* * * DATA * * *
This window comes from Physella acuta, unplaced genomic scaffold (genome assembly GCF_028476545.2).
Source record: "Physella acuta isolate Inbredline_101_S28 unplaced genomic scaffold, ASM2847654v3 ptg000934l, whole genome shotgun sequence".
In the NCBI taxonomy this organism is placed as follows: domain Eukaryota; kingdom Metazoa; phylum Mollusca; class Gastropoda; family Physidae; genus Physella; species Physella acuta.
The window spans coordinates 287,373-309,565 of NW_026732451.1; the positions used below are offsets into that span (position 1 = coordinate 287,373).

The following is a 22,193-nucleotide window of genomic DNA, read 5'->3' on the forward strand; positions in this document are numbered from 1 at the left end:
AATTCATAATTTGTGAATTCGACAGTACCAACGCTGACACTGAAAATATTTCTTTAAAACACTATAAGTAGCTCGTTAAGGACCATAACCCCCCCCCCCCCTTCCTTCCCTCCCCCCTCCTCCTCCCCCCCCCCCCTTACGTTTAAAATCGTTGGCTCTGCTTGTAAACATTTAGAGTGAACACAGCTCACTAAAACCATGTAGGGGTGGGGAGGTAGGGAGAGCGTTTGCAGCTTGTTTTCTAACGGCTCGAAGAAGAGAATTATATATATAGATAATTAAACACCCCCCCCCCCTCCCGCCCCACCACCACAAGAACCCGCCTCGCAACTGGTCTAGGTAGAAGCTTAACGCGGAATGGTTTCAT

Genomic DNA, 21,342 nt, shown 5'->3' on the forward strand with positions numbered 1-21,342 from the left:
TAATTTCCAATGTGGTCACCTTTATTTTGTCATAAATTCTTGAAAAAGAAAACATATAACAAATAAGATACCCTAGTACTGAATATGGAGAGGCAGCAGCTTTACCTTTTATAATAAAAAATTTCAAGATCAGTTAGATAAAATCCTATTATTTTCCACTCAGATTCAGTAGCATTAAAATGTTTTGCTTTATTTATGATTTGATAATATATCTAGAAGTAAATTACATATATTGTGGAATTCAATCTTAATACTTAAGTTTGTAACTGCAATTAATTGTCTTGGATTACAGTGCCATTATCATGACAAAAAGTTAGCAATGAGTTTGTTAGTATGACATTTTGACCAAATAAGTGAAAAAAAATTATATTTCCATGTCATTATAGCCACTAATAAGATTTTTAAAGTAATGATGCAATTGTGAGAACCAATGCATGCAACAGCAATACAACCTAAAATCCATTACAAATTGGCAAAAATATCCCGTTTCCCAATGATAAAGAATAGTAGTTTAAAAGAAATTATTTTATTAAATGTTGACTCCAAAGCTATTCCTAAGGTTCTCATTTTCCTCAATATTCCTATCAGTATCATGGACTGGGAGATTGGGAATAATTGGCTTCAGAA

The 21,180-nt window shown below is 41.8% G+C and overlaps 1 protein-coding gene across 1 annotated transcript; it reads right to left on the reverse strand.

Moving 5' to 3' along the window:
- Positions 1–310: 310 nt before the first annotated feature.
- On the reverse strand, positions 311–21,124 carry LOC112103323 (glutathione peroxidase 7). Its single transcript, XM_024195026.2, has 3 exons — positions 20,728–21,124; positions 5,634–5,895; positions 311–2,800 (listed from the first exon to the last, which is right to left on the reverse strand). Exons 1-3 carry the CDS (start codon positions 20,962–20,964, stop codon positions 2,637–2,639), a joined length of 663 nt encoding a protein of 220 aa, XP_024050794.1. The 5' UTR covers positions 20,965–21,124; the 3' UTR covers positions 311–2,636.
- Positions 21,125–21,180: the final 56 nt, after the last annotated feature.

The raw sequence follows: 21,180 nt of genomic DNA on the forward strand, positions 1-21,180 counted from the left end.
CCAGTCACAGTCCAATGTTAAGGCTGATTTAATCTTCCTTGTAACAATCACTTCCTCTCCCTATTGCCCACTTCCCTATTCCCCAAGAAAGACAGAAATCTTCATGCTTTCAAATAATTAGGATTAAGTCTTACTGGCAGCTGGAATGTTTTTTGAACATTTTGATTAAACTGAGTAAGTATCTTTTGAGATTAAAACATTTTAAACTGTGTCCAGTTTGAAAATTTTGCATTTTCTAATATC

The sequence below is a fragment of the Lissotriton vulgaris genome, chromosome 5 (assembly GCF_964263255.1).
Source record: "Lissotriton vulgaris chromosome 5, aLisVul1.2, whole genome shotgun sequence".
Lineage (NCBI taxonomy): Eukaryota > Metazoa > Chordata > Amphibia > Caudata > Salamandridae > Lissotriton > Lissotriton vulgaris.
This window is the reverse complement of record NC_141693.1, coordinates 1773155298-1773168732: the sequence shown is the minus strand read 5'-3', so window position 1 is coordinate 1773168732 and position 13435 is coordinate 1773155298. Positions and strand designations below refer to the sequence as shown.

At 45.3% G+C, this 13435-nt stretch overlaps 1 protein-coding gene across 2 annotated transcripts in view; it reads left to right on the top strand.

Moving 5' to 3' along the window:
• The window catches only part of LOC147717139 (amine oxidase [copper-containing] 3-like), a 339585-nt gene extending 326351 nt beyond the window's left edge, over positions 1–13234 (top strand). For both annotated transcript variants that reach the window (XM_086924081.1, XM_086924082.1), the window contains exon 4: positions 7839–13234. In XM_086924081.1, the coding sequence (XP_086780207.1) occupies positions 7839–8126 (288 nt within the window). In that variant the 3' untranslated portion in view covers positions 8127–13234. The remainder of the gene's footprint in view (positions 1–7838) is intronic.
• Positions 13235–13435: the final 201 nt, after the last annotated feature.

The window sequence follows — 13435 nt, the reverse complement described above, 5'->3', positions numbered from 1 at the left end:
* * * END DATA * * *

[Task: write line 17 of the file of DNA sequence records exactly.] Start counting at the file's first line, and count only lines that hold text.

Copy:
Source record: "Lissotriton vulgaris chromosome 5, aLisVul1.2, whole genome shotgun sequence".